Montana sees 1st signs of COVID-19 community spread in Gallatin County

Montana sees 1st signs of COVID-19 community spread in Gallatin County

Coronavirus Testing 1

Staff from Grant Creek Family Medicine register a vehicle driver at a COVID-19 drive-up testing site last Thursday in Missoula. Montana’s state health laboratory had run COVID-19 tests for about 775 people by Wednesday night. By Monday, the state of Montana reached 45 COVID-19 cases, adding 11 from the previous day's tally and six cases in Gallatin County.

Gallatin County health officials said Sunday four new cases of COVID-19 announced over the weekend indicate evidence of community spread of the coronavirus in Montana.

A spokesperson with the state Department of Public Health and Human Services said Sunday state public health officials have been in communication with other areas of Montana and Gallatin County is the only one reporting community spread. Montana reported 31 cases within the state's borders Sunday afternoon.

Community spread means the four newly infected people had no traceable contact with other people who are known to have the virus or been exposed to it. The virus was likely transmitted to them within the Bozeman community, county health officer Matt Kelley said Sunday in a press conference. All the state's major population centers have cases, as well as a few smaller and more rural counties.

Gallatin County has eight cases of COVID-19, the most of any county in the state. All cases before the four confirmed over the weekend were related to travel outside the state or country. However, Kelley said community spread was not unexpected.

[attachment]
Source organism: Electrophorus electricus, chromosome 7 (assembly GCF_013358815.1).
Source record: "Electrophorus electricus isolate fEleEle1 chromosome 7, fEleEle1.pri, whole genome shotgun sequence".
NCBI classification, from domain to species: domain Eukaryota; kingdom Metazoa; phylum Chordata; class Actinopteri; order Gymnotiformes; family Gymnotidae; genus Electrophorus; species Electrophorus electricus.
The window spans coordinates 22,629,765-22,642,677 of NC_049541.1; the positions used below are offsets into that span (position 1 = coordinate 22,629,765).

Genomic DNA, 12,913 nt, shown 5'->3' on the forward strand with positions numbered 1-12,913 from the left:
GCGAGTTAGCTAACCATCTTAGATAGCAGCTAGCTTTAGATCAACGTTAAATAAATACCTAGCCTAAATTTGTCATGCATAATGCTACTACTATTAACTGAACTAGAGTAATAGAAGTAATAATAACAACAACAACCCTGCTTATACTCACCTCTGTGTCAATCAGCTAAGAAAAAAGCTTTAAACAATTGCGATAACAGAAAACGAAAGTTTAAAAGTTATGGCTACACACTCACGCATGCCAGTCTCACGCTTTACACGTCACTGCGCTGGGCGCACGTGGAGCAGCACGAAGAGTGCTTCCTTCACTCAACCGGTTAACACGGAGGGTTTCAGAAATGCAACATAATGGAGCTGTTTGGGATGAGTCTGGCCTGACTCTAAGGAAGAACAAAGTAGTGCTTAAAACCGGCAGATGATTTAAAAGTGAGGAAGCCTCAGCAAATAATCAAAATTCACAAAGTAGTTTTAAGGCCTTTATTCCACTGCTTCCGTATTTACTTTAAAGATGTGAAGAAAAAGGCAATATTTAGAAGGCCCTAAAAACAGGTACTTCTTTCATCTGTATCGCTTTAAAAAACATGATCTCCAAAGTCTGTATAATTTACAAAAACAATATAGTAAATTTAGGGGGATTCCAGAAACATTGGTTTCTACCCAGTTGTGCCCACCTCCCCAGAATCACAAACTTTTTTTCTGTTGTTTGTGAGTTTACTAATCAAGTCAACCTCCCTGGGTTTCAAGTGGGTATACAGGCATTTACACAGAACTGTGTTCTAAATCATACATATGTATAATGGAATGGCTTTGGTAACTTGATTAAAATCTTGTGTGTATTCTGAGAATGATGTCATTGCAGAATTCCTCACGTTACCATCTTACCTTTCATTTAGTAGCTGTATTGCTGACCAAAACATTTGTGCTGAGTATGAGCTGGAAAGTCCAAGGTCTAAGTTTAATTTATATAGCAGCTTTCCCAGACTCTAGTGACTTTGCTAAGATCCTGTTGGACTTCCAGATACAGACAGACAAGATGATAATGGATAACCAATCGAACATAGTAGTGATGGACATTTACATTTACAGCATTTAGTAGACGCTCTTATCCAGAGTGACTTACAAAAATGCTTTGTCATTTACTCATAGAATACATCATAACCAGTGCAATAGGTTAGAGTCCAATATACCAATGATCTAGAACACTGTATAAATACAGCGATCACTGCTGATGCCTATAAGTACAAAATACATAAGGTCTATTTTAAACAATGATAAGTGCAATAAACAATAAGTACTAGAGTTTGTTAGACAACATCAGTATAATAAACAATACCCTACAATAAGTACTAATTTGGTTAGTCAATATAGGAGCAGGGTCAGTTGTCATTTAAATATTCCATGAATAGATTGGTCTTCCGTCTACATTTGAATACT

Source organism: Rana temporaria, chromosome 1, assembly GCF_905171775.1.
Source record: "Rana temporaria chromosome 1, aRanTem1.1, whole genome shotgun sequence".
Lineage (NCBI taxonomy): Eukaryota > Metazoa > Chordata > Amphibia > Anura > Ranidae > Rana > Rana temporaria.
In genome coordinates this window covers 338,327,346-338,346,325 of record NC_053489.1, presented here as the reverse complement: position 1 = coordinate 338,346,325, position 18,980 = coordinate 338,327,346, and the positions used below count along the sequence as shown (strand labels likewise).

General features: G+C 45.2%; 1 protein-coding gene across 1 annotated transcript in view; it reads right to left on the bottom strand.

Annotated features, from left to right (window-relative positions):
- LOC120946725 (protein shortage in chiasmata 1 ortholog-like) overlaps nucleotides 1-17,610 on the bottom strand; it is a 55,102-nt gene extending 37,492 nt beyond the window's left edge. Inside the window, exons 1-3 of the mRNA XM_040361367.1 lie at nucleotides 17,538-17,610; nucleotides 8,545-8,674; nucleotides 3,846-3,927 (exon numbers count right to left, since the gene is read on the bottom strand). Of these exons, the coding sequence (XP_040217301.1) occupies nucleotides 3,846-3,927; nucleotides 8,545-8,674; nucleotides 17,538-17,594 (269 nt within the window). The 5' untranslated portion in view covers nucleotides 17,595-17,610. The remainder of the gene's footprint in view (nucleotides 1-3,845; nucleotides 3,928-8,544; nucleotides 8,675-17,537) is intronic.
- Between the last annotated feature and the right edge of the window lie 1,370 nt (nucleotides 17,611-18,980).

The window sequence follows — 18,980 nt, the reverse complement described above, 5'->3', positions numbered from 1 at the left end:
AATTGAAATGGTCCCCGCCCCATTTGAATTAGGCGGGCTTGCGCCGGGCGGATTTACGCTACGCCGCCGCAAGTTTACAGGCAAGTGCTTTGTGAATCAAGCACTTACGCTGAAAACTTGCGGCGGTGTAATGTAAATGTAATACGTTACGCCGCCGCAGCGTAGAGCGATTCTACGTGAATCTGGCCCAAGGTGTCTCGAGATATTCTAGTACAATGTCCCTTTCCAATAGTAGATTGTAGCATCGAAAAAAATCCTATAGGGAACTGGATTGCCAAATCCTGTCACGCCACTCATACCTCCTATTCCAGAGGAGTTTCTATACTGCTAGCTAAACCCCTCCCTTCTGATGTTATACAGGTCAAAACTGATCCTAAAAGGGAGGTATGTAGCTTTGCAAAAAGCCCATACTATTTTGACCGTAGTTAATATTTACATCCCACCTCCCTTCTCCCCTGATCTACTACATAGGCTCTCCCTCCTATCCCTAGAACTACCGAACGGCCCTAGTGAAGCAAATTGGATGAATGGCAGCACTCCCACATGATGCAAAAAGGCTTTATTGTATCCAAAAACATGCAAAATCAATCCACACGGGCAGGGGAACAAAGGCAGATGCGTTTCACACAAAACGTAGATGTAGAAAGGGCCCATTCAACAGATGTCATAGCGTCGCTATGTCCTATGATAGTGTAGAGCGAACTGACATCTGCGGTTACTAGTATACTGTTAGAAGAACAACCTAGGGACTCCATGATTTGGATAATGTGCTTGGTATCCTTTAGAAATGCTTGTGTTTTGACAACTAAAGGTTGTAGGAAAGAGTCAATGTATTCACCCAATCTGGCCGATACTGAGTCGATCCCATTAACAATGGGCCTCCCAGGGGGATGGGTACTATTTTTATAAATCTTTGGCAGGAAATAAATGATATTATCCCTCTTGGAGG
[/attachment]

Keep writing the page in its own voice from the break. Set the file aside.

On March 16 Gallatin County ordered places where people congregate like bars, casinos, gyms and more closed, and limited restaurants to offer only takeout or delivery. Gov. Steve Bullock implemented similar measures statewide on March 20. Kelley said Sunday the evidence of community spread in the Bozeman area “isn’t changing much" about the county's approach to limit gatherings and the Gallatin County Health Department isn’t anticipating any more restrictions at this point.

Many people in Montana have raised questions about testing and Bullock acknowledged capacity is limited but has emphasized everyone who should be tested will be. Kelley said in response to a question from a reporter Sunday that the approach to testing will not change in Gallatin County due to the evidence of community spread. Kelley added that since there is not a specific treatment for COVID-19, knowing whether a person has it does not change how health care providers care for them. In Montana guidance dictates that testing be prioritized for those who are hospitalized so that health care workers can use necessary personal protective equipment but not waste it if the person does not have the virus, as well as for those who are in high-risk groups and for those who fall ill and have had close contact with someone else who is known to have virus.

Kelley emphasized the most important thing is to prevent further spread by taking recommendations to stay home as much as possible, limit travel to essential trips, avoid groups of people and practice social distancing seriously. He said people may see snippets of positive news about the virus spread, which can help boost morale, but he implored the public not to let those bits of information lead them to turn lax on taking precautions.

“I urge you all to not fall into complacency,” Kelley said. 

According to Kelley, complacency is the main thing that allows the virus to spread, causing more preventable cases and deaths. No one has died from COVID-19 in Montana; the first case was reported in the state March 16. Kelley reiterated the need to wash hands frequently and that anyone feeling even mildly sick should self-quarantine.

Kelley said the county has seen “pretty good adherence” to quarantines and other preventative measures and indicated that it wasn’t necessarily carelessness that led to community spread.


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